World Wide Raves vs. World Wide Rants

This week in our public relations class, we learned all about public relations and the law.  After reading this blog post  about 3M from Marcom Professional, I understood the need for social media ethics.  In this post, the author David Meerman Scott, explained that as a joke, a man named Scott Ableman and his colleagues covered their friend’s car in 4,000 colored post-its from 3M.  The photos were viral and were viewed by millions on Flickr.  Because of all of the free publicity that it attracted, 3M decided to use it in its back to school campaign- without giving credit to Ableman.  3M mimicked the idea, took their own pictures, and used them in their back to school marketing campaign.  3M should have paid Ableman and his colleagues or at least put their names somewhere on the marketing campaign to give them credit.  As the David, put it… This campaign turned a “World Wide Rave” into a “World Wide Rant” .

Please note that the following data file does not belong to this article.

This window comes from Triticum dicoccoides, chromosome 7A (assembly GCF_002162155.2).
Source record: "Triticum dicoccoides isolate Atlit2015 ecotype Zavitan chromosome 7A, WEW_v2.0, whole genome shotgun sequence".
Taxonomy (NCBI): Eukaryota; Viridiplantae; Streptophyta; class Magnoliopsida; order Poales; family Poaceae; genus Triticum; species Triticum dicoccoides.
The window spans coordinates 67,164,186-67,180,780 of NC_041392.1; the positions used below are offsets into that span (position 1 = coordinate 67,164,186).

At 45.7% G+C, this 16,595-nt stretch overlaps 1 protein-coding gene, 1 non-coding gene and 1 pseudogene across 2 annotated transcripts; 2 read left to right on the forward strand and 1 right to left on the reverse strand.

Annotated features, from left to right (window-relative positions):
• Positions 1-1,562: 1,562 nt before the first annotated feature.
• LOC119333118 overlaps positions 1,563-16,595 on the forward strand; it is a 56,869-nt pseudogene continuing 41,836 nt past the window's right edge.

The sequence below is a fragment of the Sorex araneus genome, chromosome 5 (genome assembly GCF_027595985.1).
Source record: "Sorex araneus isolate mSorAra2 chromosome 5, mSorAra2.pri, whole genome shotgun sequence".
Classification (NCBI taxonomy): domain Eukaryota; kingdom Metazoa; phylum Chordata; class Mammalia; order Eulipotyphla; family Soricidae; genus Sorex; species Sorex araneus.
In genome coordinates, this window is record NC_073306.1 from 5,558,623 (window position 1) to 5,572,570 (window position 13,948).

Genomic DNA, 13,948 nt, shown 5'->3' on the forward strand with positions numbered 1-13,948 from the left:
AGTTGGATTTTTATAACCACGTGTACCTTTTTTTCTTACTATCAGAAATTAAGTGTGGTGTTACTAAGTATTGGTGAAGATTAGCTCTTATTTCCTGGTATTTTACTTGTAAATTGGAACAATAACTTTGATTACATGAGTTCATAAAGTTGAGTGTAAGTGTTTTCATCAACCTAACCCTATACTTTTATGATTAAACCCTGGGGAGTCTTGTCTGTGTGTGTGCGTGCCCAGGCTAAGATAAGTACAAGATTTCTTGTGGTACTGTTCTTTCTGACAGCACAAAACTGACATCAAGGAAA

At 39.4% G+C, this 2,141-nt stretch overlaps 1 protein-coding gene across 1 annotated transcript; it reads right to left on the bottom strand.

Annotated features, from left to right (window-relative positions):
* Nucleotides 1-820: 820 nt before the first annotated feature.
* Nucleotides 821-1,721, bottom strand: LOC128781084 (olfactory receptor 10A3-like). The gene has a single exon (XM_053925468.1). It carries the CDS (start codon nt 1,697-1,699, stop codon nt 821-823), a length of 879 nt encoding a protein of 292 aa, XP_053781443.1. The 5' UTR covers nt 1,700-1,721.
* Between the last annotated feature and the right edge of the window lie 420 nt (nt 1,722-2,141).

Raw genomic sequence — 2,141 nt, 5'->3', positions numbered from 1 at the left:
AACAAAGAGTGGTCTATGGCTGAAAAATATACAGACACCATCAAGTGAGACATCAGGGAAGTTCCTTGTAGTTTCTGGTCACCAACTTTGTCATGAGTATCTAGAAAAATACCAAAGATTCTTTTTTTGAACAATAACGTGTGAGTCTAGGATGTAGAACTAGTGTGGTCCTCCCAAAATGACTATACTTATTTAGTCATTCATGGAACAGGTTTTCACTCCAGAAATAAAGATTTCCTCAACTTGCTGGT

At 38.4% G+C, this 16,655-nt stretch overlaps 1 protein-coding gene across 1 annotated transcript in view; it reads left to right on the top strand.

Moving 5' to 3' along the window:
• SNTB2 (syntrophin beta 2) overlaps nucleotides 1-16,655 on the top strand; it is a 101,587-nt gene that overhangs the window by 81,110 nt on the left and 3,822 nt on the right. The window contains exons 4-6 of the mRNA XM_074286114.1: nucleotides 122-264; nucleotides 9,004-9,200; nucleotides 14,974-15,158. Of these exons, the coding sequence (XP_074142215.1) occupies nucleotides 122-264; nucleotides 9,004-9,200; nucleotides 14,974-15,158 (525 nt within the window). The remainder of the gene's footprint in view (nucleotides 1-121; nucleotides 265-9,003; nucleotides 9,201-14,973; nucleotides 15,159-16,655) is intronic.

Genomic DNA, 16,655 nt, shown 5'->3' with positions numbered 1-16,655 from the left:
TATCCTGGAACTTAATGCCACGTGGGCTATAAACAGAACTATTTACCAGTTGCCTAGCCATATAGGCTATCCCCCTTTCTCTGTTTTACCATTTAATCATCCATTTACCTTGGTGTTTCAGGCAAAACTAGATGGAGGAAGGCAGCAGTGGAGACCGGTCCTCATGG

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2 thoughts on “World Wide Raves vs. World Wide Rants

  1. I read that exact same article about the 3M disaster. It’s hard to believe that 3M just had to simply give Ableman credit and a modest fee (I believe the other article said around $2000); and 3M could have had a success like Mentos and Diet Coke. The concept of David Meerman Scott’s of World Wide Raves and World Wide Rants is really interesting. The terms really fit the situations social media can create.

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